Short Stories from Hogwarts of Heroism, Hardship and Dangerous Hobbies (Pottermore Presents #1) | Rating: 3* and Short Stories from Hogwarts of Power, Politics and Pesky Poltergeists (Pottermore Presents #2) | Rating: 3* and Hogwarts: An Incomplete and Unreliable Guide (Pottermore Presents #3) | Rating: 3*
These short stories from Hogwarts are very short indeed! I read these through my local library but I understand that they are available on Pottermore. They are an entertaining addition to the main story of Harry Potter but please don’t lose any sleep if you haven’t read them; they will be summarised on a Wiki somewhere!
Dustbin Baby by Jacqueline Wilson [re-read: no rating]
I had been thinking about re-reading some of my childhood favourites for a while, and Dustbin Baby was my first choice. It follows the story of April, who over the course of one day, tries to find out a bit more where she came from. Abandoned in a dustbin, she looks back at her life and retraces her steps back to foster homes and care homes. I was surprised at how much I remembered about the story, but I was also surprised at how dark this book actually was. Why did my mum let me read this?
Double Act by Jacqueline Wilson [re-read: no rating]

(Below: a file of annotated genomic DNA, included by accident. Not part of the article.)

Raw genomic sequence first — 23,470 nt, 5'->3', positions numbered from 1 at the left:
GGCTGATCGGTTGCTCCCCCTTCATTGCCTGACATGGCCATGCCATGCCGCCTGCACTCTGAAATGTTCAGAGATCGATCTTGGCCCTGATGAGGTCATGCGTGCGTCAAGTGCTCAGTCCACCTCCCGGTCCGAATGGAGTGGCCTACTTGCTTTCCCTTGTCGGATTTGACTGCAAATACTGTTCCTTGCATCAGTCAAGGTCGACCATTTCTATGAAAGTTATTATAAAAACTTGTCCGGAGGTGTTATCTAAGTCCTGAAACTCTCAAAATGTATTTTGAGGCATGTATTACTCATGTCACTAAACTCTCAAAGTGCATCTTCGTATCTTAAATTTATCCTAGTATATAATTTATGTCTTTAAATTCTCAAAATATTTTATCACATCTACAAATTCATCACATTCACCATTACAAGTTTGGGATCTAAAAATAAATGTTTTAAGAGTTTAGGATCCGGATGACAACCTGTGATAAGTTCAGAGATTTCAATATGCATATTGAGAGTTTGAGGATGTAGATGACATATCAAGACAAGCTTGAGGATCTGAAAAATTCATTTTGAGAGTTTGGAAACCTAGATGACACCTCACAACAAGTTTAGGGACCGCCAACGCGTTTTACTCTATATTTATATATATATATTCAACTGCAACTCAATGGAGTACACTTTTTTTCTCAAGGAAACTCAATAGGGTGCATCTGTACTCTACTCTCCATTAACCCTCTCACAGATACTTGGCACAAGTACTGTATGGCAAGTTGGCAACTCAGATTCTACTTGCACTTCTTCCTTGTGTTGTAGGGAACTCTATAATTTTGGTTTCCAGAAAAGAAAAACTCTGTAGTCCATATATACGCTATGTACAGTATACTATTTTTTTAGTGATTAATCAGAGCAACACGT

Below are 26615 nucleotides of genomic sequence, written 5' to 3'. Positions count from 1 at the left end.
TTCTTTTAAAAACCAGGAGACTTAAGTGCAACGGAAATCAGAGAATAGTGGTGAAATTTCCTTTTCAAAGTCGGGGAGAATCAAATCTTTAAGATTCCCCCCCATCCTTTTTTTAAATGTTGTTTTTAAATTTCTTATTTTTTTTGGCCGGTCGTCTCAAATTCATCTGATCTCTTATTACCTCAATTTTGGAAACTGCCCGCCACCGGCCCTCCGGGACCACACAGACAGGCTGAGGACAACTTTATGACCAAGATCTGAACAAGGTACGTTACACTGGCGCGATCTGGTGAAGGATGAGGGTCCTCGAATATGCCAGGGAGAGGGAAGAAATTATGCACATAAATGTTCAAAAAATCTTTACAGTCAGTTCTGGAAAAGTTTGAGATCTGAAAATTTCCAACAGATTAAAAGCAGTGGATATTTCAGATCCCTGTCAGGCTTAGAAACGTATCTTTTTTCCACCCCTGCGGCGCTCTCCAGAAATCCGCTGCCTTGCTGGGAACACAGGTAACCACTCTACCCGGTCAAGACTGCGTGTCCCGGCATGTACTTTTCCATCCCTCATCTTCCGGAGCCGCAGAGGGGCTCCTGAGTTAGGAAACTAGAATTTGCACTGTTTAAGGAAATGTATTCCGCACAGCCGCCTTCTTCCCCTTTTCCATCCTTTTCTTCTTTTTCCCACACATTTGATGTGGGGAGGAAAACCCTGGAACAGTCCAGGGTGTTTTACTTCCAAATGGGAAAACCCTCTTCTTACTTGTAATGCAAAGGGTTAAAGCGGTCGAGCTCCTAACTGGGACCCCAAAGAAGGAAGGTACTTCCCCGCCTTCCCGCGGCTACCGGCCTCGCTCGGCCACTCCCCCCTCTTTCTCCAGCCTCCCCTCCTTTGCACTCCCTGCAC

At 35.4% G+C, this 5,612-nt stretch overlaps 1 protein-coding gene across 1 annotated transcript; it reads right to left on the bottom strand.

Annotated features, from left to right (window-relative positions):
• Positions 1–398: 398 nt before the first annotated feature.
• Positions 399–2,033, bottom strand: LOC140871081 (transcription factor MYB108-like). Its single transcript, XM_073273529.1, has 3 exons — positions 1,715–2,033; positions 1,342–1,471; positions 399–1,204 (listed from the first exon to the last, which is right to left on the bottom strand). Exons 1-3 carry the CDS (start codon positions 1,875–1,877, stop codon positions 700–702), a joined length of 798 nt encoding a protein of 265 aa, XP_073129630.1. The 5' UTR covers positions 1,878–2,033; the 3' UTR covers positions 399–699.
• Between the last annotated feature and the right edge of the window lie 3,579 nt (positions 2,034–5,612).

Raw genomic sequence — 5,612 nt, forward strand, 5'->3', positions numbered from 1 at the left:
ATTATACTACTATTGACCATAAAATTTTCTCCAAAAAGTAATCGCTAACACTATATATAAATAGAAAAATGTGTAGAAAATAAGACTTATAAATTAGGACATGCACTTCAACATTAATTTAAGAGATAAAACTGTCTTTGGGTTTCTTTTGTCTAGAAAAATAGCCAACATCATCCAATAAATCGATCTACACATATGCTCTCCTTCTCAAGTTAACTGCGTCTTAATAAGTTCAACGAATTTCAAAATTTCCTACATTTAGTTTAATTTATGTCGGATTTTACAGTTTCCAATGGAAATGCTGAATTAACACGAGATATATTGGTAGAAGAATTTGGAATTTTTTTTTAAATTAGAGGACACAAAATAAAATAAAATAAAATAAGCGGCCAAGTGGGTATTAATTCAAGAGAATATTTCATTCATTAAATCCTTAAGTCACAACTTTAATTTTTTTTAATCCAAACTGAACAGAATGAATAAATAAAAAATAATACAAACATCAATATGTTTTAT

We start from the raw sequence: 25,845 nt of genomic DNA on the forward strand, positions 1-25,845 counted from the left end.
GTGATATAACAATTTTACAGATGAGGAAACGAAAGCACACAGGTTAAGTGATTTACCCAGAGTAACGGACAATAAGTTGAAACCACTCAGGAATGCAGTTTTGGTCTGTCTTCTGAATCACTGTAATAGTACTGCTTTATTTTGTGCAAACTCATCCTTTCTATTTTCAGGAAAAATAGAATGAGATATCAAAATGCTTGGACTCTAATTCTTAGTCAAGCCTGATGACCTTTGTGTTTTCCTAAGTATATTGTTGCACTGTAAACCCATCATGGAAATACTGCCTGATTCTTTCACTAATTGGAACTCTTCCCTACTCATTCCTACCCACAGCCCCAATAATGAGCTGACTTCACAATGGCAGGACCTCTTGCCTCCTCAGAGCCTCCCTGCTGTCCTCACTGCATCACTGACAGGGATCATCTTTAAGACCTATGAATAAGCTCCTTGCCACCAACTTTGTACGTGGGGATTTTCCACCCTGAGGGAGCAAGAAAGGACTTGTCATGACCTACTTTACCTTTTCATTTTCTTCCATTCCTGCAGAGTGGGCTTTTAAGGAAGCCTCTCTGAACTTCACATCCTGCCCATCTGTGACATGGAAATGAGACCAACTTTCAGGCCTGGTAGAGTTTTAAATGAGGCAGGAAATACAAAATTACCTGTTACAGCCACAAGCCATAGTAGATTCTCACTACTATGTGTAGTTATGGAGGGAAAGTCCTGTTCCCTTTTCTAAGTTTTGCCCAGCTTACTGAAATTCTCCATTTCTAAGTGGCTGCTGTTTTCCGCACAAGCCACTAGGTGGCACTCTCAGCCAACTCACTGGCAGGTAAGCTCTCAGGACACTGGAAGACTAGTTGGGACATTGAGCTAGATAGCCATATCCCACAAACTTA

After re-reading Dustbin Baby, I wanted to re-read another childhood favourite. One book that I recalled reading over and over again was Double Act. It was a lot shorter than I remembered, and the adult Daniella wonders why the young Daniella loved this basic story so much. In case you haven’t read it, it’s about a set of twins, Ruby and Garnet. The story is a mixture of dealing with their dad’s new girlfriend, as well as dealing with being split up, and the effect of this on their “twinship”.
The Potion Diaries #3 by Amy Alward | Rating: 3*
The third and final outing in The Potion Diaries series, but unfortunately The Potion Diaries: Going Viral was disappointing. After the adventures in Royal Tour, Sam Kemi just wants a break. However, when Princess Evelyn begins to show symptoms of a deadly virus, Sam is once again on the hunt for the cure. For me, it didn’t quite live up to the previous novels; the second book in particular. I would still recommend the series overall, as it is a great action and adventure series for young girls. I tell you what though, I am SO excited about Amy’s future books as it features a teen engineer called Lacey; yay for girls in STEM! *screams internally*
Orbiting Jupiter by Gary D. Schmidt | Rating: 2*
Thanks to a certain WH Smith Book Club, Orbiting Jupiter is everywhere. To be honest, I have no idea why this book was chosen as I didn’t like the story at all. Orbiting Jupiter is the story of Jack and his new foster brother Joseph. Joseph nearly killed a teacher and spent some time in an institution. Now he is out, he’s desperate to be reunited with his daughter, Jupiter. Joseph being a dad at 13/14 years old didn’t sit right with me. If Joseph had been 15/16 years old instead, I might have liked this book.
The Many Worlds of Albie Bright by Christopher Edge | Rating: 4*
Finally, the last children’s book I read this year was The Many Worlds of Albie Bright. With a career-focused dad, Albie travels through parallel worlds to find one where his mum is still alive. Wonderfully scientific and emotional.
Stay tuned for the next instalments in the What I Read in 2017 series! Yes, there’s MORE!